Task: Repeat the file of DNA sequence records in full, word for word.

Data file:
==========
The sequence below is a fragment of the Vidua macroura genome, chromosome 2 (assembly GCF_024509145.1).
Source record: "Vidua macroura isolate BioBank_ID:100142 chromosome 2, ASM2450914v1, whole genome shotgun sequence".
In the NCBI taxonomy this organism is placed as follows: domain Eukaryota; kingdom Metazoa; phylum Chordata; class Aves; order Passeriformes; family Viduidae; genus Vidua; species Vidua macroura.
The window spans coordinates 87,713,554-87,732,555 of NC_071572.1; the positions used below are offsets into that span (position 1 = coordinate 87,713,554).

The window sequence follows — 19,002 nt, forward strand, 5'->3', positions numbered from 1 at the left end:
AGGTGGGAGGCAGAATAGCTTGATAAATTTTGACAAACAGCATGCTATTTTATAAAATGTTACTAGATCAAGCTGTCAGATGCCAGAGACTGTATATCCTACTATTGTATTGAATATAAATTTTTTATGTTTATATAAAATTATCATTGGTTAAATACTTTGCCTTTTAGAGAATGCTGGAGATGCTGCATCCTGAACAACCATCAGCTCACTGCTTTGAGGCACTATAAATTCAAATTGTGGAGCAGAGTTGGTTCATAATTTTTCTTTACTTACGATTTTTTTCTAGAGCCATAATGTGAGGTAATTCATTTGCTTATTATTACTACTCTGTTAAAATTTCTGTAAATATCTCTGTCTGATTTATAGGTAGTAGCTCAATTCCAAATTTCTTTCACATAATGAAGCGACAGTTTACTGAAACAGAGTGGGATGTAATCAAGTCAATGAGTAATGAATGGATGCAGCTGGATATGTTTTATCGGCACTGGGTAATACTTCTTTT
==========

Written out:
The sequence below is a fragment of the Vidua macroura genome, chromosome 2 (assembly GCF_024509145.1).
Source record: "Vidua macroura isolate BioBank_ID:100142 chromosome 2, ASM2450914v1, whole genome shotgun sequence".
In the NCBI taxonomy this organism is placed as follows: domain Eukaryota; kingdom Metazoa; phylum Chordata; class Aves; order Passeriformes; family Viduidae; genus Vidua; species Vidua macroura.
The window spans coordinates 87,713,554-87,732,555 of NC_071572.1; the positions used below are offsets into that span (position 1 = coordinate 87,713,554).

The window sequence follows — 19,002 nt, forward strand, 5'->3', positions numbered from 1 at the left end:
AGGTGGGAGGCAGAATAGCTTGATAAATTTTGACAAACAGCATGCTATTTTATAAAATGTTACTAGATCAAGCTGTCAGATGCCAGAGACTGTATATCCTACTATTGTATTGAATATAAATTTTTTATGTTTATATAAAATTATCATTGGTTAAATACTTTGCCTTTTAGAGAATGCTGGAGATGCTGCATCCTGAACAACCATCAGCTCACTGCTTTGAGGCACTATAAATTCAAATTGTGGAGCAGAGTTGGTTCATAATTTTTCTTTACTTACGATTTTTTTCTAGAGCCATAATGTGAGGTAATTCATTTGCTTATTATTACTACTCTGTTAAAATTTCTGTAAATATCTCTGTCTGATTTATAGGTAGTAGCTCAATTCCAAATTTCTTTCACATAATGAAGCGACAGTTTACTGAAACAGAGTGGGATGTAATCAAGTCAATGAGTAATGAATGGATGCAGCTGGATATGTTTTATCGGCACTGGGTAATACTTCTTTT